Escape to the Moors

He was out walking on the moors. Yesterday, he had left soon after returning to the mansion from church. He had changed and was on his way out when he ran into Sable. After their little exchange, he walked out of the door and didn’t return until well after two in the morning. He stripped and climbed into bed. It took a while for him to fall asleep.

It was after nine when he stirred. After a quick shower, he went down for breakfast. His father and Sable had already had theirs. When he was finished, he went popped his head into the study to say hello and goodbye to his father. He had no idea where Sable was and he didn’t want to run into her. He went up to his room, brushed his teeth and grabbing his car keys, he left for the office.

It was a busy Monday and the hours went by very quickly. Soon, he was on his way back to the mansion. He went straight up to his room and changed. Then, he headed out, striding briskly across the manicured lawns towards the moors. He loved being there. It reminded him of Wuthering Heights and Sherlock Holmes and the Hound of the Baskervilles. On a bright sunny, the moors were inviting but on a foggy or misty day, it emanated an uneasy sense of foreboding.

It was a beautiful early evening. The sun was still shining brightly, casting its light on the purple bell shaped Heather which covered the open moorland. Underneath his feet, it felt like a thick and bushy carpet. Sometimes, it was used as a bed when he and Sable made love in the spring and summer. Sable. His expression changed as he thought about her.

Why couldn’t she be a middle-aged woman or in her seventies like his father? Then, he wouldn’t be attracted to her at all. To him, she would be the woman who had married his father and a second mother to him. Why did Sable have to be a beautiful, sexy and desirable woman? Why did she inflame him, making him sin against God and his father? Why was it so hard to resist her?

He shoved his clenched fists in the pockets of his trousers and expelled his breath in a noisy, self-defeating sigh. He started when he heard her call his name. Swinging around, he watched as she approached him, her luxurious blond curls blowing about her face. A tense expression came over his face. “What are you doing here?” he asked when she reached him.

“I saw you leave and knew that you had come here.”

“I came here because I wanted to be alone.”

“Where did you go last night?” she demanded.

“Out.”

“Where did you go?”

“I went to London.”

“What did you do there?”

“I drove around. Then, I had lunch because I was hungry. Then, I drove around some more.”

“Were you alone?”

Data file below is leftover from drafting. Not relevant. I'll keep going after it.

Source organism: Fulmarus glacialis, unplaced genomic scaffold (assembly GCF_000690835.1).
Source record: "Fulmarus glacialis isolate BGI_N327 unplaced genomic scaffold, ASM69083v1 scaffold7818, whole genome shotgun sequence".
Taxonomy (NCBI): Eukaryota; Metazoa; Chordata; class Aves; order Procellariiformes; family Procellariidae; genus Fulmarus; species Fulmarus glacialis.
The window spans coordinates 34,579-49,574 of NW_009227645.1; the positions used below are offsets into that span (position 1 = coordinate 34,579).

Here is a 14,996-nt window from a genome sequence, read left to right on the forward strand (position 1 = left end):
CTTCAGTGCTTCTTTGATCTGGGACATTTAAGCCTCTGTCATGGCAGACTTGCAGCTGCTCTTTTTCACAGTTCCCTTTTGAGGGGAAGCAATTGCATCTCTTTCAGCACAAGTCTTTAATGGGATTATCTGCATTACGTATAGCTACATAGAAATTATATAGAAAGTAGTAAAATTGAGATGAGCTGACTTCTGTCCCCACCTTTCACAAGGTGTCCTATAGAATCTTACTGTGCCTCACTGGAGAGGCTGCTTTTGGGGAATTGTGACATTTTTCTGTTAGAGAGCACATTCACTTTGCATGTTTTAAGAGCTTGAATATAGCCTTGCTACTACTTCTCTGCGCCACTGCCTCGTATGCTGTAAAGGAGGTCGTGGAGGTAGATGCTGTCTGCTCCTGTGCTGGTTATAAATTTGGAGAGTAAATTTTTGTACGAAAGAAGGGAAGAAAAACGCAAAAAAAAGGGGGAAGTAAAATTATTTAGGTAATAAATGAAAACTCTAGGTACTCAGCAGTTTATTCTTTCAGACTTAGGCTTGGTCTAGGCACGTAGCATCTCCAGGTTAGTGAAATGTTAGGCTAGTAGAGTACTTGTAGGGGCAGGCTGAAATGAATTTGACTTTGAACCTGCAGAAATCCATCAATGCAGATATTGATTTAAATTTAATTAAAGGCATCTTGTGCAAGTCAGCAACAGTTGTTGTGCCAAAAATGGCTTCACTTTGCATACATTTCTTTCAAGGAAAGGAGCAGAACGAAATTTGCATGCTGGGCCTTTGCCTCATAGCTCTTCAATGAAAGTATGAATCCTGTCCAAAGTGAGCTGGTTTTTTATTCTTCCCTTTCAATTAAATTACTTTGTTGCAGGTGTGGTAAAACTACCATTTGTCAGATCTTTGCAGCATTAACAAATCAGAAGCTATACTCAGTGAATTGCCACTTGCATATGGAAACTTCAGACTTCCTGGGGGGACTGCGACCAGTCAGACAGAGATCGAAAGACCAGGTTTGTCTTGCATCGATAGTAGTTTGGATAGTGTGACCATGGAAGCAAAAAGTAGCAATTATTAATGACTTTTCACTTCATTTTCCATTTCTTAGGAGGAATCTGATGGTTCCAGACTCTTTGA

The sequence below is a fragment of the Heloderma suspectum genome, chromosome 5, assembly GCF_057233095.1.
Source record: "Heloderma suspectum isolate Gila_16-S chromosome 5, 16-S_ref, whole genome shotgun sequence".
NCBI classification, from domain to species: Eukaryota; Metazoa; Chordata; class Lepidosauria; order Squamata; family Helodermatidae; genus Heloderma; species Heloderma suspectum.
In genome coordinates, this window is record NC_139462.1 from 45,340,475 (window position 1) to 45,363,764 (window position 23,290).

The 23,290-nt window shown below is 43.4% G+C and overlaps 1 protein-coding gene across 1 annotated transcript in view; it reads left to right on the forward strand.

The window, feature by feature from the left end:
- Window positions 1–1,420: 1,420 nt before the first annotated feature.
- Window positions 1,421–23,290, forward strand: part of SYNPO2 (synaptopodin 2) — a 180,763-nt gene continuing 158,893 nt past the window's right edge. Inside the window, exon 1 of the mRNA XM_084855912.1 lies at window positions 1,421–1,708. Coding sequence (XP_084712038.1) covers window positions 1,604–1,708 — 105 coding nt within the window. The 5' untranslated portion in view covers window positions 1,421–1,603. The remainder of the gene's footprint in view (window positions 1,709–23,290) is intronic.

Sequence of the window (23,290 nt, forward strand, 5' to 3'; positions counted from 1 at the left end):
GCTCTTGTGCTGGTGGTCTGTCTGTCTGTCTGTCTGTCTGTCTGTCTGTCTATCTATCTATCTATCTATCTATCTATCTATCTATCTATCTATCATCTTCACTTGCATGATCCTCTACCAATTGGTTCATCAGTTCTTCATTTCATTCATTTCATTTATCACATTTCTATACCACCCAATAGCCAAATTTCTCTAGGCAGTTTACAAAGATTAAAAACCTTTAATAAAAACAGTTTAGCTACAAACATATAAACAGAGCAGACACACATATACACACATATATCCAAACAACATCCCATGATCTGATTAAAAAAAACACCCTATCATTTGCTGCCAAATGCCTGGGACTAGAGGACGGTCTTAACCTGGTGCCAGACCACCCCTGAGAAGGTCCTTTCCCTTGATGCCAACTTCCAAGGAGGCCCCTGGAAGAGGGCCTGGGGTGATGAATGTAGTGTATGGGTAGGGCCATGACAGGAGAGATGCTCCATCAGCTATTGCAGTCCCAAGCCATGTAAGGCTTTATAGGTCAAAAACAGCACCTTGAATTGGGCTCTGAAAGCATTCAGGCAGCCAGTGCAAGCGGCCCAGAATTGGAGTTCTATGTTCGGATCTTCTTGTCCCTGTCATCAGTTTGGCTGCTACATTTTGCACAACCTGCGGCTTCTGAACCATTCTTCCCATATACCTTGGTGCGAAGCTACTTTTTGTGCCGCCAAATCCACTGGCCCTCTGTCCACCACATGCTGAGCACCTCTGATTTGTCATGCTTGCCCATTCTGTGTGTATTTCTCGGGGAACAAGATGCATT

“Yes.”

“What time did you come home?”

“After two in the morning.”

She glared at him. “And you expect me to believe that you spent all that time driving around London?”

“I didn’t say that I spent all that time driving around.”

“What else did you do, then?”

“Why the third degree?”

“Why are you evading the question?”

“I’m not evading the question.”

“Why didn’t you come home for dinner?”

“I didn’t want to.”

“Why not? Your father was wondering where you were and I didn’t know what to tell him. Why did you run off like that, Layne?”

“I needed to get out of there.”

“What you really mean is that you wanted to get away from me. You heard that sermon and you felt guilty.”

“Yes, I felt guilty. I’m that man the minister spoke about. I’m sleeping with my father’s wife.”

“I understand that you feel badly about what we’re doing. We never meant for anything to happen between us. We tried our best to keep our relationship familial but we couldn’t fight our attraction for each other. The more we tried to fight it the more impossible it became until…”

“Until, we gave into temptation and we’ve been giving in for about two years now.”

“We’ve been careful.”

“Yes, we’ve been sneaking around and so far, no one suspects anything.”

“What do you want us to do, Layne?”

“I want us to end our affair–“

“No!”

“Sable, we can’t continue like this. It’s wrong and you know it.”

“It’s wrong to deny how we feel about each other. It’s wrong to ask me to stop loving you. To stop wanting you. It’s like asking me to stop breathing, Layne. I’d rather die if I can’t be with you anymore.”

“You don’t mean that–“

“Oh, yes, I do. I love you and I want to be with you. Don’t ask me to walk away from what we have–to give you up. I can’t and I won’t.”

“What about my father, Sable? You’re his wife. The Bible says that a wife belongs to her husband just as a husband belongs to his wife–“

“I belong to you. We belong to each other like Heathcliff and Cathy belonged to each other. You’re me and I’m you, Layne. We’re each other’s soul and we can’t live without our souls.”

“Do you really believe that?”

“Yes, I do, with all my heart and soul. Please don’t ask me to give you up, Layne. Please…” She walked up to him and wrapped her arms around his waist.

At first he stood there, stiff and unyielding but the feel of her body pressing against him proved to be too much for him. Groaning, he reached up and grabbing a fistful of the soft curls, he yanked her head back until she was staring wide eyed up into his flushed face. His stormy eyes met hers briefly before his head swooped down and his mouth sought hers.

Source: North York Moors

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